Building Permits, January 2024

In January, the residential sector in Canada experienced a 12.6% increase in permits, reaching $6.5 billion. The increase was primarily driven by a rebound in multi-unit construction intentions, particularly in Toronto, Kitchener-Cambridge-Waterloo, and London. Quebec and British Columbia also saw significant gains in multi-unit permit values. 

However, the overall residential growth was tempered by a decline in the total value of single-family dwelling permits, with declines occurring in nine provinces. Across Canada, 15,200 new dwellings in multi-unit buildings and 4,000 new single-family dwellings were authorized in January.

In Quebec, the total monthly value of non-residential permits increased 14.8% to $4.2 billion, following a 4.0% decline in December. The growth was attributed to the commercial component, which increased 34.5% to $2.3 billion, the highest monthly level recorded since April 2023. A $200 million permit for a new data centre in Lévis, Quebec, significantly contributed to the growth observed in January 2024.

Source: Statistics Canada

Sidelined Homebuyers Just Waiting for the Bank of Canada to Cut Rates

The Bank of Canada’s recent interest rate hikes have forced millions of potential homebuyers to the sidelines, with 56% of Canada’s adult population postponing their property search due to higher rates. A Royal LePage survey found that 51% of these buyers plan to jump back into the market if interest rates reverse. 10% state that all it would take is a 25 basis point cut, 18% are waiting for a cut between 50 and 100 bps, and 23% need a reduction of more than 100 bps before they will return to the market. The big question for many is when interest rates will start to go down. Most economists think the first cut won’t come until June.

Despite January’s inflation numbers being an improvement, the Bank of Canada still has reason to be patient. Policy makers will likely want to see several months of deceleration before pulling the trigger. The Bank may also be concerned about the recent signs of strength in the housing market, as house prices rebounded relatively strongly as we head into the busy spring season.

There is also the risk that the Bank of Canada will decide to wait beyond June if the economy rebounds, and market bets reflect this uncertainty. While the market sees a 30% chance of a cut in April, it has not fully priced in a 25 bps cut for June.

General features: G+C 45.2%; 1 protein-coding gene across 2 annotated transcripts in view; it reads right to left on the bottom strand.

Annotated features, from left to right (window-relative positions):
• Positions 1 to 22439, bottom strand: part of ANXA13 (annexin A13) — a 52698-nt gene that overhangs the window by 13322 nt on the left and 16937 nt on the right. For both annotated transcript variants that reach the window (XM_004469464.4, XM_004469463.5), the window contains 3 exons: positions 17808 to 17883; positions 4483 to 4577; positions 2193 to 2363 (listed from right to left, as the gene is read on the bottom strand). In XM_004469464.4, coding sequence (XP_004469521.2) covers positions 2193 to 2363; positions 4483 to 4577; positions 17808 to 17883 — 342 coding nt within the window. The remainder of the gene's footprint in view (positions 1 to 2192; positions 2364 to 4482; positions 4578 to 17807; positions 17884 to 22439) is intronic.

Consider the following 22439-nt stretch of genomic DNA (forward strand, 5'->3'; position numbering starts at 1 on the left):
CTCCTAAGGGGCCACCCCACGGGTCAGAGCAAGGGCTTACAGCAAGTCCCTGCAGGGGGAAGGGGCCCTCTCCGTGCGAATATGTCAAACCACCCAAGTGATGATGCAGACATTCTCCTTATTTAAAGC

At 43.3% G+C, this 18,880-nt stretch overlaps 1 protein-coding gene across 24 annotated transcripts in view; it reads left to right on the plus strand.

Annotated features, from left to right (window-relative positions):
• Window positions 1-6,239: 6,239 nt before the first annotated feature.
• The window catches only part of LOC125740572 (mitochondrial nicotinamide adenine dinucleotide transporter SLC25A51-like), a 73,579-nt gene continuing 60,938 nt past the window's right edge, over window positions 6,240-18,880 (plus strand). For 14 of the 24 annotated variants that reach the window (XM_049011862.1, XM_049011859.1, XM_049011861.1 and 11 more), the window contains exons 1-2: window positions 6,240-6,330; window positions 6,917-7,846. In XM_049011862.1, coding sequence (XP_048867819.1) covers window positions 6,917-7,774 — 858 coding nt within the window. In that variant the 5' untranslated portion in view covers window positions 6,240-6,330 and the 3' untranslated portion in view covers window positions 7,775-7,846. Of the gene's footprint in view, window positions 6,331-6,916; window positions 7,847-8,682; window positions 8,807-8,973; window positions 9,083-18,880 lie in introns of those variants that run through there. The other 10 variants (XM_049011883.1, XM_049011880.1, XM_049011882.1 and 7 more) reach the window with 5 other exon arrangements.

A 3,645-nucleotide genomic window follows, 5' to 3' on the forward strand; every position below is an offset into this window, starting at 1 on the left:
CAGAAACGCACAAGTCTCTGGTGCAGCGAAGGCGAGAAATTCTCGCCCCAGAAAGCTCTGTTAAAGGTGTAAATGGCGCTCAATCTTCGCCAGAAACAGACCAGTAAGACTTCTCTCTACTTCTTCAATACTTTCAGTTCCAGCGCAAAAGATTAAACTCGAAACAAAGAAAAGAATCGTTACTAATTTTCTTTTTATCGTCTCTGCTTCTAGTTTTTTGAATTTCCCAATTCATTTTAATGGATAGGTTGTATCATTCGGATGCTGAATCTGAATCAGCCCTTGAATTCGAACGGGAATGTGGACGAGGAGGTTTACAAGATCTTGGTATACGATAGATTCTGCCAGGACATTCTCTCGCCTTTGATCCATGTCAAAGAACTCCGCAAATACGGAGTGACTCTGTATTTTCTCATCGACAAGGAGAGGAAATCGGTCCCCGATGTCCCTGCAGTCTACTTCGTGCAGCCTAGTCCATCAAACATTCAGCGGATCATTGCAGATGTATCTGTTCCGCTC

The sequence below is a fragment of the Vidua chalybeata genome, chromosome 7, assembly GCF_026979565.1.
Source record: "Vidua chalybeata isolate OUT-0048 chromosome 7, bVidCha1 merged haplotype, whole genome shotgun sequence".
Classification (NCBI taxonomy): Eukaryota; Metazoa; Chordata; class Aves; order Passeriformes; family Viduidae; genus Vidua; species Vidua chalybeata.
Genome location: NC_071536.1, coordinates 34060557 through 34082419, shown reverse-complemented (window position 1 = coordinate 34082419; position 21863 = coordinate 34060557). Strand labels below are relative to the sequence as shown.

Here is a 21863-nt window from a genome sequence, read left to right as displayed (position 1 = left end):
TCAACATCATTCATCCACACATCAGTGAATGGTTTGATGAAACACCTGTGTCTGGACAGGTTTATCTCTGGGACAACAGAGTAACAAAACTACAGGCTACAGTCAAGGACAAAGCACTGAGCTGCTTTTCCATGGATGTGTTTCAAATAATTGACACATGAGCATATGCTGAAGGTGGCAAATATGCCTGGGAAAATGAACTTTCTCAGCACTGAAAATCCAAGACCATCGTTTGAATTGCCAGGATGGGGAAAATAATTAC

In the meantime, homeowners with a mortgage will continue to struggle, with nearly 80 per cent of borrowers renewing a mortgage may face “significantly higher payments” by the end of this year.

Source: Financial Post

CMHC Ends First-Time Homebuyer Incentive, a Program Critics Say ‘Made No Sense’

Canada’s housing agency, Canada Mortgage and Housing Corp., is ending its first-time homebuyer incentive program, which was criticized for being unhelpful. The program aimed to help first-time buyers by offering a loan of 5% or 10% of the purchase price to help with a larger down payment, reducing monthly payments. 

The incentive is due to be repaid after 25 years or when the property is sold, with the amount adjusted to reflect property value changes. However, the program faced eligibility issues, including limits on household income and the size of a mortgage the buyer could take on. 

James Laird, co-CEO of and president of CanWise mortgage lender, said the program was not useful as it didn’t help buyers put together a minimum down payment and the restrictions meant some borrowers qualified for smaller amounts than they otherwise would. 

The government-ownership component added complications to the convoluted program, which was poorly thought out. The government already helps first-time buyers by backing uninsured mortgages, but allowing amortizations to be stretch out over 30 years could lower monthly costs and eliminate a complicated co-ownership agreement. 

Personal finance author Clay Jarvis argues that assisting first-time homebuyers should remain a priority. “Even though the incentive failed, I hope it doesn’t discourage the government from trying innovative ways to get people into houses of their own,” he said. “Canada is never going to build enough homes to keep up with demand, so finding ways to help first-time home buyers afford what’s available needs to be a priority.”

The first-time homebuyer incentive was launched in 2019 with a $1.25-billion commitment.

Source: The Star
Source: Financial Post
Source: Globe and Mail